We owe the ruling Nepali Congress as well. Despite its initial reluctance and despite suggestion from party rank and file to postpone polls, Prime Minister Sher Bahadur Deuba stood firm. On hindsight, his decision to defer local elections for Province 2 for the third phase (on September 18) set the scene for these elections. With this decision RJPN was left with no option but to join election process. Once they participated in local elections, they could not escape provincial and federal parliament elections. In retrospect, Congress leaders who wanted Deuba to postpone polls seem to have understood how the ground beneath them had shifted. Maybe they sensed the setback. Yet, he held the elections. Yes, his party lost but he saved the country from constitutional crisis.
CPN-UML deserves as much accolade. UML repeatedly blamed Congress and RJPN (they were sore as hell with UML for this) of trying to defer the polls and invite a constitutional crisis. This tactic worked well. It at least created pressure on the government to remain committed to election. And Nepali media stood together on elections.
We are safe
The Left Alliance that will form the government is not going to be able to deviate from fundamental norms and core values of this constitution. So whether the alliance should or should not have won is immaterial now. The constitution now finds national and international legitimacy. Whether India or any other country will welcome it is also immaterial.
After this election nobody—except the separatists—will be able to reject this constitution. From political parties to leaders to election candidates to us voters (whoever voted) we have all sworn in the name of this constitution.
Now nobody will be able to fool the people with hill-plain division. Unless federal system fails and the reason of failure is proved to be (which it won’t) creation of provinces by accommodating hills and plains, this idea won’t sell any more.
Elections are times when political parties make sweet, sometimes even untenable, promises: We will raise your per capita income to US$ 5,000 in next few years, we will provide for your health, education, social security and social welfare, we will bring development to your doors, and provide employment to your children, we will always stand by you.
This is the proof of how even when parties lie they cannot go beyond the fundamental concerns of the people.
No RJPN candidate was found to run the election campaign by saying, for example: Vote for me and I will wrest away our lands from the hands of Pahades, or I will break this country apart, or because I will advocate for secession. Yes, they talked about constitution amendment but they did not go into specifics.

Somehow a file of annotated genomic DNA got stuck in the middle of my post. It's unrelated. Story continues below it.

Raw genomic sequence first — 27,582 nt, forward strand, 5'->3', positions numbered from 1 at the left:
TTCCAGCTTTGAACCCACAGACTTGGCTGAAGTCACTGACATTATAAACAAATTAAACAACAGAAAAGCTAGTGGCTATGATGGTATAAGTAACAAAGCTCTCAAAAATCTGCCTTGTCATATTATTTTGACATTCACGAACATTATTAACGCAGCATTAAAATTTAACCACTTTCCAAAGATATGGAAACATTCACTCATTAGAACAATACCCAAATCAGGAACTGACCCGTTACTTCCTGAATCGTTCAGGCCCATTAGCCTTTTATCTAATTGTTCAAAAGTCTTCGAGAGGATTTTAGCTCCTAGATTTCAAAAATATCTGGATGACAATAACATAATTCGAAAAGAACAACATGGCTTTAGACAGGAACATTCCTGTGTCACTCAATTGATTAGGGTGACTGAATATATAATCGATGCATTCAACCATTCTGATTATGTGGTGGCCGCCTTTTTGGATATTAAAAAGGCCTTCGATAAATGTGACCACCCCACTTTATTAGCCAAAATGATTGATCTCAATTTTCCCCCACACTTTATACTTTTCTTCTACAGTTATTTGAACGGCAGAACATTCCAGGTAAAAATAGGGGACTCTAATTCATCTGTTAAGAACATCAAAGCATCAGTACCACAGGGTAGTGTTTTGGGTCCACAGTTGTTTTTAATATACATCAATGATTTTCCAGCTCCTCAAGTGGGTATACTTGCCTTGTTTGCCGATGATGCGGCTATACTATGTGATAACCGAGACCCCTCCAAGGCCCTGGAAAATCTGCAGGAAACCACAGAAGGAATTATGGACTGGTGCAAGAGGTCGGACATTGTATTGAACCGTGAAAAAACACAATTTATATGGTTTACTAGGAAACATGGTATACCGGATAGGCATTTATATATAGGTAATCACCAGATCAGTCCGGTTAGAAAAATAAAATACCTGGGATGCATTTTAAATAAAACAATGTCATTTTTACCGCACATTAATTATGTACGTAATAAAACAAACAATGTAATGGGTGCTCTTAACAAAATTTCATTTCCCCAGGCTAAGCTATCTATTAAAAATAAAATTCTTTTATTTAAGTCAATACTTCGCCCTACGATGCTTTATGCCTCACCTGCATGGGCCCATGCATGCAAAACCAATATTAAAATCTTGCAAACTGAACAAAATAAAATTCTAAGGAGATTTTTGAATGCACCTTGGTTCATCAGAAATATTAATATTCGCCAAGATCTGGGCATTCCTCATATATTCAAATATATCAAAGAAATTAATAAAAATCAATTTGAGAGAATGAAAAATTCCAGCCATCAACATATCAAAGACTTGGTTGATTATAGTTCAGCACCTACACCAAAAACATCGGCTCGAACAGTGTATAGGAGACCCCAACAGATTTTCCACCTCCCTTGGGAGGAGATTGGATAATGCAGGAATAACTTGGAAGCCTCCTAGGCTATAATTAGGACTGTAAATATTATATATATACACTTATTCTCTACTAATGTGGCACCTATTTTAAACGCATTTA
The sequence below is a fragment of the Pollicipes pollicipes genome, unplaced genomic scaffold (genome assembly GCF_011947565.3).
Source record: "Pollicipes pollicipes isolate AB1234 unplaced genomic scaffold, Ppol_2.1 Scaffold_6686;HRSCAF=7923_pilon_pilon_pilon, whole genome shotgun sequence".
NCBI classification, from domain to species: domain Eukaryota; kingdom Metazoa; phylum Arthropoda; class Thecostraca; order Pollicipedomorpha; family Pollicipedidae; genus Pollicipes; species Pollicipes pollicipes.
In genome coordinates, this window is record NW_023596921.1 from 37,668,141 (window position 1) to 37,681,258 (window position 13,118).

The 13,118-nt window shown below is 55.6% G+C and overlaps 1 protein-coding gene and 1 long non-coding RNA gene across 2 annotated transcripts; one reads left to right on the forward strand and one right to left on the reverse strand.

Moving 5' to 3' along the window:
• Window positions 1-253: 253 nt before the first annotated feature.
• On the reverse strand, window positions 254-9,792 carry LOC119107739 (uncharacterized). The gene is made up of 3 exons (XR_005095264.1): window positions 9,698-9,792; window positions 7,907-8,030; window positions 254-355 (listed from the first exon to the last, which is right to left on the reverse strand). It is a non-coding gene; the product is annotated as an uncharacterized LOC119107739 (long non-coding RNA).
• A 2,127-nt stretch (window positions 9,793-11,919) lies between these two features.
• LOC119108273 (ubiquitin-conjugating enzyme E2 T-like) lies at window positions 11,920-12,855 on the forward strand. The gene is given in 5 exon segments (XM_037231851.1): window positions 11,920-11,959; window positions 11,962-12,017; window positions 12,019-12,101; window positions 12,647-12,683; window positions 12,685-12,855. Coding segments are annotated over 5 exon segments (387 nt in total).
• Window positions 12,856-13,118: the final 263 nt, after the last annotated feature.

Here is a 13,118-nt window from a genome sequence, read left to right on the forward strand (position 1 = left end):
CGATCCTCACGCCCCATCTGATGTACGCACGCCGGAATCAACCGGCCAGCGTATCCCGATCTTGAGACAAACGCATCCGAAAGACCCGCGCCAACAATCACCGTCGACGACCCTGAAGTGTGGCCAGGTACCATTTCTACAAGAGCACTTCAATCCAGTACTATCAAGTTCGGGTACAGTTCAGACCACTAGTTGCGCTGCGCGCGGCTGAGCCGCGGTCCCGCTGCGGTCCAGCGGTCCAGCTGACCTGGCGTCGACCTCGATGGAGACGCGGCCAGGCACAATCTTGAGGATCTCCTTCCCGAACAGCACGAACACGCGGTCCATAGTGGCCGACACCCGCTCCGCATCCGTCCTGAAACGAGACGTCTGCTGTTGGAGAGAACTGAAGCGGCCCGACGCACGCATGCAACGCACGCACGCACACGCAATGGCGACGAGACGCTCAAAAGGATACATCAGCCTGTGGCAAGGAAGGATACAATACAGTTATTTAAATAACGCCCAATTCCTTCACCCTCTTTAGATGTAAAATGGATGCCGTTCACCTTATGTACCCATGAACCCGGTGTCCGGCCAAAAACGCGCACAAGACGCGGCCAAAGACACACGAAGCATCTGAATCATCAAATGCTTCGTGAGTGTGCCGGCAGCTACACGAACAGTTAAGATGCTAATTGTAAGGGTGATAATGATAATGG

They knew that pitching for these divisive agendas would have been electorally stupid. Elections are not only the times of lies and deceptions. It is also the time to let people decide which parties are rational. Everyone tries to talk rationally to voters during such times.
Standing up to India
From now on, unless parties begin with the premise that hills and plains can coexist in federal set-up, there will be no progress on boundary issue. Unless they agree on the premise ‘Madhes shares beti-roti relations with India but Nepalis are Nepalis and Indians and Indians’, citizenship issue will remain as tricky to resolve.
As for India, which subjected Nepal to blockade and suffering over the constitution, it must have realized how costly one single misadventure has proved for its goodwill in Nepal. Like it or not, large majority of people voted for KP Oli-led alliance for his ability, despite all other flaws, to stand up to India during those difficult times.
New challenges will emerge. New problems might arise right after vote counting ends. The left alliance may not be able to handle the responsibilities the landslide victory has brought.
Yet, these elections have taken us to a new phase from traumatic and disturbing developments that started with (or even before) constitution promulgation—open meddling by India to halt its promulgation, deaths in Madhes, the blockade and the sufferings. There was a time when it was hard to imagine we would come this far.
At least that phase is over. Now we have to set many things right—from domestic politics to our relations with India and China. Yet, at least we now have something to fall back on. Nepal has won. Fellow Nepalis, we are safe, at least for now.